It appears that Argentina is on course to join the growing trend in states, in South America and beyond, decriminalising personal possession of drugs. A story on this Mexican news site (El Finaciero) notes that*:
Buenos Aires, April 23 .- A federal court in Buenos Aires decriminalize individual consumption of drugs in the Argentine capital, which would, in the process, anul thousands of cases of persons accused of possessing small amounts of marijuana, according to the judgement published Today the press in Buenos Aires.
The ruling states that the Board of 1 Federal Chamber of appeals declared unconstitutional sections of the law that punishes drug users, enacted in 1989.
The rule punishes consumers questioned on the grounds that are the backbone of a chain that ends in drug trafficker.
But the court ruled that such a presumption only generated "an avalanche of records for consumers without achieving move up the chain of trafficking" in drugs.
The ruling was applied to the case of two youths arrested by police for possession of marijuana cigarettes and pills of ecstasy when attending a celebration of electronic music in Buenos Aires in May 2007.
Although the issue should be settled in the Supreme Court, the court's ruling in Buenos Aires is in line with government policy Cristina Fernandez de Kirchner in favour of reforming the laws to decriminalize drug use.
During the 51 Special Session of the Economic and Social Council of the UN, held last month in Vienna, the Argentine Minister of Justice and Security, Anibal Fernandez, raised the "complete failure" of the policy of punishing drug users.
In this way, and for the first time in 30 years, Argentina abandoned its commitment to the U.S. position of pursuing both the drug trafficker and the consumer.**
So it would appear that in the federal court has done more than establish case law and will apparently have a retrospective impact on previous convictions. Unfortunately I don't have much more information or details at this stage, but this is apparently only one case in one Buenos Aires federal court, although there is another similar case pending in Argentina's supreme court that could have a similar impact but on a national scale (more details from Argentinian readers are welcome).
It is important to make it clear that we are not talking about any form of legally regulated drug supply in this case. 'Decriminalisation' in this context and its usual understanding in drug policy discourse refers only to the actual or de-facto removal of criminal sanctions for personal possession and use, and does not effect the criminal markets that supply users. Moves towards decriminalisation of this kind have already occurred in a number of countries in South America, with other actively discussing it (including Brazil, Colombia, Bolivia, Venuezuela, Honduras and Equador) and elsewhere around the world including Western Australia, The Russian Federation, Portugal, Spain, Italy, some German Lander, Switzerland and the Netherlands. For cannabis only the list is much longer and includes 13 US states.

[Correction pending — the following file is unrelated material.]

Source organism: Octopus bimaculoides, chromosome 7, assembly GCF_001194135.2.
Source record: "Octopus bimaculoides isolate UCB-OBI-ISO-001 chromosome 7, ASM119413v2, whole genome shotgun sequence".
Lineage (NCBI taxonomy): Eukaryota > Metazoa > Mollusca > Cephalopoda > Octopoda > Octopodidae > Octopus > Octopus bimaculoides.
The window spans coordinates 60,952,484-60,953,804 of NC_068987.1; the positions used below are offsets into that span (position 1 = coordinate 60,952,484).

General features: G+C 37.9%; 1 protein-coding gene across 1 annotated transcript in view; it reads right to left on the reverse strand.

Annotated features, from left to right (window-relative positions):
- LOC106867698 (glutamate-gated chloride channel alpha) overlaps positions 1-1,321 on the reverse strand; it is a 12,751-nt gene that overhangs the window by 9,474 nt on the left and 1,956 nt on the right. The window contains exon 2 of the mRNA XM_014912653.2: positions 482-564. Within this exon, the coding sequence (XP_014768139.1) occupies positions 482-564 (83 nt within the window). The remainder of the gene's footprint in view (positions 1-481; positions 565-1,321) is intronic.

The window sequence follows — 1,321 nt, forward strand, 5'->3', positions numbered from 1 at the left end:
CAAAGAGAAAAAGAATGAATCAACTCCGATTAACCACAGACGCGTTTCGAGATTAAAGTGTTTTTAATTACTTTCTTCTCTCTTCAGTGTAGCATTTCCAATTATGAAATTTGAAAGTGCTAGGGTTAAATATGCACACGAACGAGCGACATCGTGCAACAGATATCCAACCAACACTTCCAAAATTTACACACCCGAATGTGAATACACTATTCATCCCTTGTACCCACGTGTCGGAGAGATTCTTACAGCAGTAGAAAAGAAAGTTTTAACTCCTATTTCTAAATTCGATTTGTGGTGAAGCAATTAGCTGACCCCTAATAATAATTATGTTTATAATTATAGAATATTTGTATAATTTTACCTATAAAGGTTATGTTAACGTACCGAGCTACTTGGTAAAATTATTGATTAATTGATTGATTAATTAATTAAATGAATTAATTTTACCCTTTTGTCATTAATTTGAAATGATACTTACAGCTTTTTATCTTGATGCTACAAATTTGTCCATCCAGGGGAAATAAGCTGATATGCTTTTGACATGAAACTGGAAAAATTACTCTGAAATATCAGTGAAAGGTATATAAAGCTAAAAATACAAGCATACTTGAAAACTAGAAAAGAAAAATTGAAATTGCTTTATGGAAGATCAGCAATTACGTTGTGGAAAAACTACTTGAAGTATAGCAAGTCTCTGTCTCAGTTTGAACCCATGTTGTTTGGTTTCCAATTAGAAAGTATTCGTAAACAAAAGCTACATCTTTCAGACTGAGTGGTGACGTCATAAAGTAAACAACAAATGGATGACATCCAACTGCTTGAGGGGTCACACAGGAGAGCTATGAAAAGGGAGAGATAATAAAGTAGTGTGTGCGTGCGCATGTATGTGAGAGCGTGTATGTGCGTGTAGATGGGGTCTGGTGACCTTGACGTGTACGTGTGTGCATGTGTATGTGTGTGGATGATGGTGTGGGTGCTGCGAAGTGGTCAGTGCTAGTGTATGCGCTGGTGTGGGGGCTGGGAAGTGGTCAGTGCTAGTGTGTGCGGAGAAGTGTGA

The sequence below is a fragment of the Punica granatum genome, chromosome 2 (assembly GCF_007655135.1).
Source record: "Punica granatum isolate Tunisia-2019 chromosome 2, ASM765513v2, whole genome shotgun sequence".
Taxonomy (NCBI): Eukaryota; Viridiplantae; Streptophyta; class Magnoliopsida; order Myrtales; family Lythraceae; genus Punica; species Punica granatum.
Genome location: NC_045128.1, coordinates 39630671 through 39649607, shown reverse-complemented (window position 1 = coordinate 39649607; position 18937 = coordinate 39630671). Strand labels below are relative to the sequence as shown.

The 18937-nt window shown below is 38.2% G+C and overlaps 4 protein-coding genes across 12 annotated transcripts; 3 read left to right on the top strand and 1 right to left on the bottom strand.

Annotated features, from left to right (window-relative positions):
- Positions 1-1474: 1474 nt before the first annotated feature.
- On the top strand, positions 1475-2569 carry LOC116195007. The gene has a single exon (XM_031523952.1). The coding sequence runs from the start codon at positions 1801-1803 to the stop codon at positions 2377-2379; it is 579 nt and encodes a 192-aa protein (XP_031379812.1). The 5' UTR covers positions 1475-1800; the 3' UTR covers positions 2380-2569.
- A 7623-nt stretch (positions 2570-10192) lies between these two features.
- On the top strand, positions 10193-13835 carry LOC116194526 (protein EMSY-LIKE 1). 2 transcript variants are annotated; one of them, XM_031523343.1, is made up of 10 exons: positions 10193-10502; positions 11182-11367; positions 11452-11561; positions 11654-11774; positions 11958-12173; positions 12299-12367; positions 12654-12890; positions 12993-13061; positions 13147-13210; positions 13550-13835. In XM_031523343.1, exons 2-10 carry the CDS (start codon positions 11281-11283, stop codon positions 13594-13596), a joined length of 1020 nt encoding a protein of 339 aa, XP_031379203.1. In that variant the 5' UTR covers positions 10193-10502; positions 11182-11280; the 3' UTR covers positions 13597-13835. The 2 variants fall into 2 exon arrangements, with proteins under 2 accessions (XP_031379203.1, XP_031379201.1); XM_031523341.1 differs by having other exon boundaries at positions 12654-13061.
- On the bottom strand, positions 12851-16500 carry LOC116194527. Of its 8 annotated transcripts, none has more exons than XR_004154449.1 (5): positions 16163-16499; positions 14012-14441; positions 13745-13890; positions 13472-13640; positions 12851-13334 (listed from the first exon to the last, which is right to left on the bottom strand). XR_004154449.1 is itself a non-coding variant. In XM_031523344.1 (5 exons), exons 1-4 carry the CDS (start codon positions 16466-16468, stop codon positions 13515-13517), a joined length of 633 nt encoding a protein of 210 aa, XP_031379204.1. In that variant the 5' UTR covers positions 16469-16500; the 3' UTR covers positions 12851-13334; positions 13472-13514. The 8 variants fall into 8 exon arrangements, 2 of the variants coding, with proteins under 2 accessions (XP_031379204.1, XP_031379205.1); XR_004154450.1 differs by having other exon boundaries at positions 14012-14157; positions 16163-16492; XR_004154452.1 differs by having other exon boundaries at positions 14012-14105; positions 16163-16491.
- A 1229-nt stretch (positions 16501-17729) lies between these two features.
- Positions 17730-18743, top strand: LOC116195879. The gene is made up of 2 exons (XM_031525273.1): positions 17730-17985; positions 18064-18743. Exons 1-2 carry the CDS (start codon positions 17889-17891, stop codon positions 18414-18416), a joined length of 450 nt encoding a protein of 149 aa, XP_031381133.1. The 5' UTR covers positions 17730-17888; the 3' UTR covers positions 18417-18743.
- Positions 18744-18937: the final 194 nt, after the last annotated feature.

In practice, such 'decriminalisation' takes a range of administrative forms. In some cases the criminal sanctions remain but are not, or are only rarely enforced (for example, the Netherlands), whilst other states have translated formerly criminal punishments into administrative or civil sanctions that are responded to with a fine (Spain) or other sanction (suspension of drivng license in Italy, following a similar constitutional challenge), or combination of civil sanctions with a potential treatment referral (Portugal). This EMCDDA briefing provides more detail about decriminalisation in Europe.
Such moves can be seen as testing what is allowable within the spirit of the UN conventions (to which almost all states are signatories , and that possession is punishable but does not specify the penalty), but despite the not infrequent protestations of the UN convention's nominal enforcers, the International Narcotics Control Board, the moves do not violate the letter of the convention wording in technical terms.
That South America is, like Europe, providing a pole of reform states moving away from the heavy handed punitive approach to drug users is perhaps unsuprising. The continent has suffered more than most from the - as the Head of the UN would put it - negative 'unintended consequences' of enforcing prohibition. (The most destructive of the continent's prohibition-related problems relate to the production side of the illicit drug phenomenon and this broader debate is also active at a high level, and gaining momentum). For many South American countries, whilst sharing the global consensus in seeking to reduce drug related harms, there is a growing understanding some of the more oppressive and counterproductive elements of drug control reflect an outdated US mindset, and pressure to conform via the US/UN drug agency axis increasingly feels like imperialist imposition. Mexico provided a recent example of how such moves have been dramatically stifled by US pressure.
*as translated by google
** Reuters in credited but I haven't turned up the original report